The Social Security Administration has what is basically a tiered system for retirement ages. As of 2023, the retirement age for full social security benefits is 67 years old for people born after 1960. However, social security benefits will go up if you wait until 70 to retire.
Nevertheless, the social security retirement age can be younger if you choose to retire early. You can choose to retire as early as 62 years old. When you retire at 62 years old, the amount of your social security check will be around 75% of what it would be if you waited until 67 to retire. The amount of your social security will go up with each year you wait to receive your retirement money early. So, for example, if you wait until 64 to retire, your check will be higher than it would be if you took early retirement at 62. The decision to retire will really be based on your financial situation.
The only scenario for taking early retirement and SSDI is if you became disabled after you were eligible for early retirement. As early retirement at the age of 62 only provides 75% of the amount of money as waiting until full retirement age, there may be some advantages of applying for SSDI after taking early retirement.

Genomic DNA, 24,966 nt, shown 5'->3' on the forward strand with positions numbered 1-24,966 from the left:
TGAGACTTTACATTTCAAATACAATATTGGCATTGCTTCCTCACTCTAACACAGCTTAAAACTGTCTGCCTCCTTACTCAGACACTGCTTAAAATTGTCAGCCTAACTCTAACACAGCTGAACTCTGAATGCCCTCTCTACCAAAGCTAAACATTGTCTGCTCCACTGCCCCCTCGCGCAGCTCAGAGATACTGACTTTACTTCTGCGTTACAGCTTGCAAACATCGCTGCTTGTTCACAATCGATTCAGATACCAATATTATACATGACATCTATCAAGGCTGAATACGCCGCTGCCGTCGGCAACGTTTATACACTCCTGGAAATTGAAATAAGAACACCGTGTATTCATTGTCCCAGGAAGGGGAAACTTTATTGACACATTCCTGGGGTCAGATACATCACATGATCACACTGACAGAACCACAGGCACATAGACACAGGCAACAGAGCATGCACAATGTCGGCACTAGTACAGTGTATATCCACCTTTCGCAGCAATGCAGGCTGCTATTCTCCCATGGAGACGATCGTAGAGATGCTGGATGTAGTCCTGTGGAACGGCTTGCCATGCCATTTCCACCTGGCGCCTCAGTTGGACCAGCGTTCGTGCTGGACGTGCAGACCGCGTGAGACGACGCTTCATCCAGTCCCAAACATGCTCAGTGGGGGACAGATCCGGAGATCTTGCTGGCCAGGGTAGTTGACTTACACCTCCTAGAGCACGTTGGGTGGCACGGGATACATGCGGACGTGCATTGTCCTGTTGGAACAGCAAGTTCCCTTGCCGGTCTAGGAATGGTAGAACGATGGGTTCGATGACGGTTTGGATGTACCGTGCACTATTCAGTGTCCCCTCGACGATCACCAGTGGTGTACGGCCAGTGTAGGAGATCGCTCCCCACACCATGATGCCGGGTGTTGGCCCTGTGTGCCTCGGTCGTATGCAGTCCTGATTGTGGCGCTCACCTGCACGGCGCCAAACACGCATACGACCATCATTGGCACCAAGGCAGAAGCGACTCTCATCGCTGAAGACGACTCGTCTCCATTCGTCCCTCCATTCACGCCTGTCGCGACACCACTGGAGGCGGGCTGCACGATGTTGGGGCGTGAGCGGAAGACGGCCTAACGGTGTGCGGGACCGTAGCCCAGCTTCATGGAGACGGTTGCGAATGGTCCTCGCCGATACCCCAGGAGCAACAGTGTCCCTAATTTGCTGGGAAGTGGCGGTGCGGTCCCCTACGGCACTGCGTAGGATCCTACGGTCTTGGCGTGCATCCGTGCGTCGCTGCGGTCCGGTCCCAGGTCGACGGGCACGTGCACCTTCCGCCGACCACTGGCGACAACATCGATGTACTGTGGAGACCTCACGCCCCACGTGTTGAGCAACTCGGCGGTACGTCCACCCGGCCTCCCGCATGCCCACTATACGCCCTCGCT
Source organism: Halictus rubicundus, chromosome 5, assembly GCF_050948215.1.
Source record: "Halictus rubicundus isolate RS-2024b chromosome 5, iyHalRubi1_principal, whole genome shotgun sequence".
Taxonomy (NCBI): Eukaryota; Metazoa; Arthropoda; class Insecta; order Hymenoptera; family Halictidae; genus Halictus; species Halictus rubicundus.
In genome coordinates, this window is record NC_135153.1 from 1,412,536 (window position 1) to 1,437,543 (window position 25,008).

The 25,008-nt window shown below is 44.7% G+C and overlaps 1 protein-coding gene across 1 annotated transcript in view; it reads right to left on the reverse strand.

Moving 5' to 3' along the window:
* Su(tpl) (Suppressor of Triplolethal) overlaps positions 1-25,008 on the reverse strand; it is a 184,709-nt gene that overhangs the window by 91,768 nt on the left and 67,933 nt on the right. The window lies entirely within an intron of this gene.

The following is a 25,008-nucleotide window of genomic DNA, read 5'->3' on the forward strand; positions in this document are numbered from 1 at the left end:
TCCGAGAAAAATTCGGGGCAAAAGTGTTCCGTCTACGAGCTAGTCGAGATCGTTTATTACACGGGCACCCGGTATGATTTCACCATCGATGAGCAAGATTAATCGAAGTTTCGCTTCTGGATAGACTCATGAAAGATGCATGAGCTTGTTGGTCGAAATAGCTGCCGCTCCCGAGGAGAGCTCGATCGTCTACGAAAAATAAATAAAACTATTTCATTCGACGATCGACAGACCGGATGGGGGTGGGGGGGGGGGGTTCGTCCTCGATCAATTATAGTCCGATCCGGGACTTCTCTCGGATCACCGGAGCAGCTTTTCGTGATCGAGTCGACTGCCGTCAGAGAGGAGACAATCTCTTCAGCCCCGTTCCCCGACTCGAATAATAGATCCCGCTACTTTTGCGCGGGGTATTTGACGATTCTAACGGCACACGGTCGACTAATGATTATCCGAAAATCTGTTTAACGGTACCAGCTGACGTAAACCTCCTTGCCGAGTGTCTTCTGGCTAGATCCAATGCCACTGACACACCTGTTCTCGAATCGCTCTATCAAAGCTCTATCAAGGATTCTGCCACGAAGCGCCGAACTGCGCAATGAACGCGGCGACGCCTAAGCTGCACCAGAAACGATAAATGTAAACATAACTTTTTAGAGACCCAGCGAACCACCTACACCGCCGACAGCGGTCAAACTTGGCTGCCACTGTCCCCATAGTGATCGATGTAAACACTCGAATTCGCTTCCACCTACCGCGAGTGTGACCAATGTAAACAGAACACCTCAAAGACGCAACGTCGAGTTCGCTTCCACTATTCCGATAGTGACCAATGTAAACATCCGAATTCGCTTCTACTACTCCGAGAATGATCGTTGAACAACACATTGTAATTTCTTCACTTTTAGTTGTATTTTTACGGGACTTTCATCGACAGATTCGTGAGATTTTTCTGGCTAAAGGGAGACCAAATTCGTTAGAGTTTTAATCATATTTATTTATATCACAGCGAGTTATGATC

Let’s look at a hypothetical situation where applying for disability benefits would be beneficial if taking early retirement. If you took early retirement at 62, you are receiving less on your social security check than you would have been if you waited until full retirement age. Some unforeseen illness or injury makes it where you meet the eligibility requirements for disability benefits.
If you apply and are approved for disability benefits, you will start receiving the difference between your early retirement check and the full benefit amount thus receiving what amounts to full retirement benefits. Additionally, you will receive back pay from the time you became disabled and continue to receive the full amount for the rest of your life. As you can see, applying for SSDI if you become disabled after taking early retirement can be extremely beneficial and result in you getting more money.